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Oliver 3

First year of production:
Oliver Typewriter Company , Woodstock, Ill. , USA
Serial nr:

The Oliver is one of the most remarkable machines in typewriter history. With its inverted u-shaped type bars that swing down from two towers, the shape of the machine automatically focuses the typist on the couple of cms of text that are visible while writing.

The U-shaped typebars strike down from two sides. 
The Oliver first appeared 1896/7. Invented by the Canadian Rev. Thomas Oliver, the machine would live to be one of the most lasting alternatives of the regular front stroke typewriter. Although production in the USA ended in 1928, the British Oliver Typewriter Mfg Co would continue production of the downstroke until after World War II.

The Oliver 3 was produced between 1900 and March 1907, while at the same time an identical Oliver 4 was produced with foreign keyboards for the export market. The Olive-green color is typical for the Oliver typewriter, although the earliest models (and some later export models) were produced with a nickel-plated frame.

The Oliver in its natural habitat (photo: P&C Weil collection) 
Because of the relatively greater power of their striking, the Oliver was used by most companies as a stencil maker or "manifolder". By 1920 or so other machines, especially those made by Underwood, were regarded as better for "business correspondence". Thus, for commercial sales, it was the original design that kept the company going until 1928. However, that very design limited the number of machines sold, marginalizing the Oliver to a "specialty"
work typewriter.

The Oliver was however the first typewriter relatively successfully sold for home use. This happened, in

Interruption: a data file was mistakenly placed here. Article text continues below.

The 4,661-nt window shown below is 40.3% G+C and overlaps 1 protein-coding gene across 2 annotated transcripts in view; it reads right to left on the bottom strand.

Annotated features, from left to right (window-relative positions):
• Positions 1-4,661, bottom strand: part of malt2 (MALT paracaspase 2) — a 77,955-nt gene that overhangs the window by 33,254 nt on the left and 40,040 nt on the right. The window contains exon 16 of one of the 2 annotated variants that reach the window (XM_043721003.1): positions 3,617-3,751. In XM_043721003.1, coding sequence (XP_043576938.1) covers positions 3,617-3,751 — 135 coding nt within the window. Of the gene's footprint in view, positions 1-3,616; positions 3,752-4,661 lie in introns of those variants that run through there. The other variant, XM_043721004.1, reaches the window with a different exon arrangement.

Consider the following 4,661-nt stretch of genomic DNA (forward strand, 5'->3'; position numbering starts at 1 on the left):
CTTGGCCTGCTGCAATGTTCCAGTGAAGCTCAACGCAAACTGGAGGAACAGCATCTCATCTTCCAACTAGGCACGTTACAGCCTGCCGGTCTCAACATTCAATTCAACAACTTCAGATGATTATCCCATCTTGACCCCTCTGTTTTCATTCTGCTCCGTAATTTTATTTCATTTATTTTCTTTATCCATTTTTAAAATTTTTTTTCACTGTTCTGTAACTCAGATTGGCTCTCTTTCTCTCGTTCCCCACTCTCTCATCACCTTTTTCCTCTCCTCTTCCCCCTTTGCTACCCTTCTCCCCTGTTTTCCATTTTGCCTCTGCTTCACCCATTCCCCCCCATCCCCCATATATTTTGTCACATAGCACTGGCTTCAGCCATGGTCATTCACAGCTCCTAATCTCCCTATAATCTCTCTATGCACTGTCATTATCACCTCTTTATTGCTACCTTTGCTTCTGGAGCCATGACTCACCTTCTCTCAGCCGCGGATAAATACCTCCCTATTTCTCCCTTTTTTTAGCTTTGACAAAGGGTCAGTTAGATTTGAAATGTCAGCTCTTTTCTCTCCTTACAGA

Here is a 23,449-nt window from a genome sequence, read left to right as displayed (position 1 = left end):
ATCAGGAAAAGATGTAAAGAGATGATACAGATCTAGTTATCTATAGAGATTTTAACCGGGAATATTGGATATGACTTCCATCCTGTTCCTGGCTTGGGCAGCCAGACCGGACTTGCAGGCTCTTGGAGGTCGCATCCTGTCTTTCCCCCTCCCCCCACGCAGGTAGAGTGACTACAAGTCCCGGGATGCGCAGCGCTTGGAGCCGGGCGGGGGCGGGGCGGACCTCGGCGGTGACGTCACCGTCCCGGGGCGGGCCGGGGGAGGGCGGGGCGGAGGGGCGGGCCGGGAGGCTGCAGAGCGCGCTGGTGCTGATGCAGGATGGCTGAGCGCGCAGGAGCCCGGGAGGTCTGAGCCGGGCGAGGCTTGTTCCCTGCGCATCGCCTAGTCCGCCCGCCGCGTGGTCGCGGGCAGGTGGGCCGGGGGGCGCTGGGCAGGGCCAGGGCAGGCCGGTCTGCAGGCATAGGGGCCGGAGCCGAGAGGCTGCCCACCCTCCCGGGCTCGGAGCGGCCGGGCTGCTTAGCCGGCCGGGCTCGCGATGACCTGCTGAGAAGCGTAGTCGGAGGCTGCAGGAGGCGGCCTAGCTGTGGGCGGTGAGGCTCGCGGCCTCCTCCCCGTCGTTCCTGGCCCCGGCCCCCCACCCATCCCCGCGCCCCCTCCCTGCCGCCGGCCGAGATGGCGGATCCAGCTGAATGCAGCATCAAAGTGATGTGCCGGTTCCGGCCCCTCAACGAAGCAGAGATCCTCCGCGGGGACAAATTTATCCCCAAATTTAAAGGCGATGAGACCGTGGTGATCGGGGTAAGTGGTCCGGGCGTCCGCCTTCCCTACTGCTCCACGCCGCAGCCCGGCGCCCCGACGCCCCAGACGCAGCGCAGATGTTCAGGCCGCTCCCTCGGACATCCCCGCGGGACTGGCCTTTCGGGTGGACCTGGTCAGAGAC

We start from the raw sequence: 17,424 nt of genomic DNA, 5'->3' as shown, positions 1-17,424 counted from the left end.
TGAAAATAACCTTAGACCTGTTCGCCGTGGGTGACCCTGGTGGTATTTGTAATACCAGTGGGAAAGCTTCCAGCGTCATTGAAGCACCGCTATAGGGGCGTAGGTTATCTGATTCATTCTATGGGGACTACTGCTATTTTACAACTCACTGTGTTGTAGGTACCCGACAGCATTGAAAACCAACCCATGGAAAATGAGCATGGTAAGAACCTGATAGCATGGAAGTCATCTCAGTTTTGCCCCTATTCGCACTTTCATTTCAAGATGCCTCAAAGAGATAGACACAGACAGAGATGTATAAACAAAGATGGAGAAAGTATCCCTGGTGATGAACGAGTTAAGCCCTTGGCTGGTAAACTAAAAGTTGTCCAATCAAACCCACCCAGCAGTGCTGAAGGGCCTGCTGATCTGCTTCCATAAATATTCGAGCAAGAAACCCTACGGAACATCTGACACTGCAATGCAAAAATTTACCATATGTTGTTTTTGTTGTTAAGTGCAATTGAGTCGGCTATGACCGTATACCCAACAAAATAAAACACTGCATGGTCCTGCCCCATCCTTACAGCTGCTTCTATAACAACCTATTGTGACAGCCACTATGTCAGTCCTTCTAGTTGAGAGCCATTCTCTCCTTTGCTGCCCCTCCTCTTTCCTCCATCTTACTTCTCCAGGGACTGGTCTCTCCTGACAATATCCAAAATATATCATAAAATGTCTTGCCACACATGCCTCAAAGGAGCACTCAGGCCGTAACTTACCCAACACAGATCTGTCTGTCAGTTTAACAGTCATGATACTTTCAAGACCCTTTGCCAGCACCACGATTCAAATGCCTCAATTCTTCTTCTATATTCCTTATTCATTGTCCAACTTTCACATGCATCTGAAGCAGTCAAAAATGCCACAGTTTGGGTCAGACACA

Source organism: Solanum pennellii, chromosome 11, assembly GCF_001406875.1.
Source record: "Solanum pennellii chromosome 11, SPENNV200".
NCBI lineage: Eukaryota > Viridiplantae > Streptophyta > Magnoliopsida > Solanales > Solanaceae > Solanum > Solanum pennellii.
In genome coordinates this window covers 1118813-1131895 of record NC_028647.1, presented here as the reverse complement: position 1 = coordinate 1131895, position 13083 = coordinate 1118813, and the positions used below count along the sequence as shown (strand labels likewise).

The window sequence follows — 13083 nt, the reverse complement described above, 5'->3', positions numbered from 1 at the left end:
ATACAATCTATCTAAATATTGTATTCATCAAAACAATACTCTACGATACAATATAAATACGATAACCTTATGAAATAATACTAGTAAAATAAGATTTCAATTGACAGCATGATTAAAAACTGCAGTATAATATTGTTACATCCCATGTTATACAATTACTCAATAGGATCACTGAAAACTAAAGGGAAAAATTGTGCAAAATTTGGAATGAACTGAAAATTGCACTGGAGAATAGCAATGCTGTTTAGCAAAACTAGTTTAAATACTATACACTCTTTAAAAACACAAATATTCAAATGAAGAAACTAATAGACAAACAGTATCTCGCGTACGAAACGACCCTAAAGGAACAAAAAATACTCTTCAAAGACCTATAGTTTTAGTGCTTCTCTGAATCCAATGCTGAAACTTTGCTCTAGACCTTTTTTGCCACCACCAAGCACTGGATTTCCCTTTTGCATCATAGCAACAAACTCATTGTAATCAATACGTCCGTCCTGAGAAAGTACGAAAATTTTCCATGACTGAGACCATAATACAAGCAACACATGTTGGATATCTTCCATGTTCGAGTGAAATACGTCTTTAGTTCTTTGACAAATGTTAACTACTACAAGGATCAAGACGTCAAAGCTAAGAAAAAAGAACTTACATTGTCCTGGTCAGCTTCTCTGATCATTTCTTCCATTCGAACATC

part, because Olived decided to encourage buyers to become dealers in their small towns and to sell directly to neighbors, starting in 1899. While Olivers were also sold from stores, by early on the emphasis was on "direct sales" and, after 1905, credit sales door to door. This credit system is what undercut the financial strength of the company, which often had to reposess the typewriters. The worst period for this was the recession that followed the end of WWI in the U.S.
According to some references, this, and the dated technology, undercut the financial strength of the company and resulted in its demise in 1928.
More than one million Olivers were produced until the late 1920s, and the machine is fairly common even today, although complete and rust-free specimens like the one presented here are quite rare.

The Austrian Oliver clone: The Courier (courtesy Rzepka collection) 
In 1903, the A. Greger company of Vienna acquired the rights to produce the Oliver 3 in Austria, using the Courier brandname. Earlier they had made courier bicycles and sewing machines.
The Courier was largely produced and assembled in Austria. And when the Oliver company moved on to later models, Courier continued production of the model based on the Oliver 3, but with some modifications and improvements. Production stopped in 1919, but apparently sales continued until 1927.

Courtesy of: Robert collection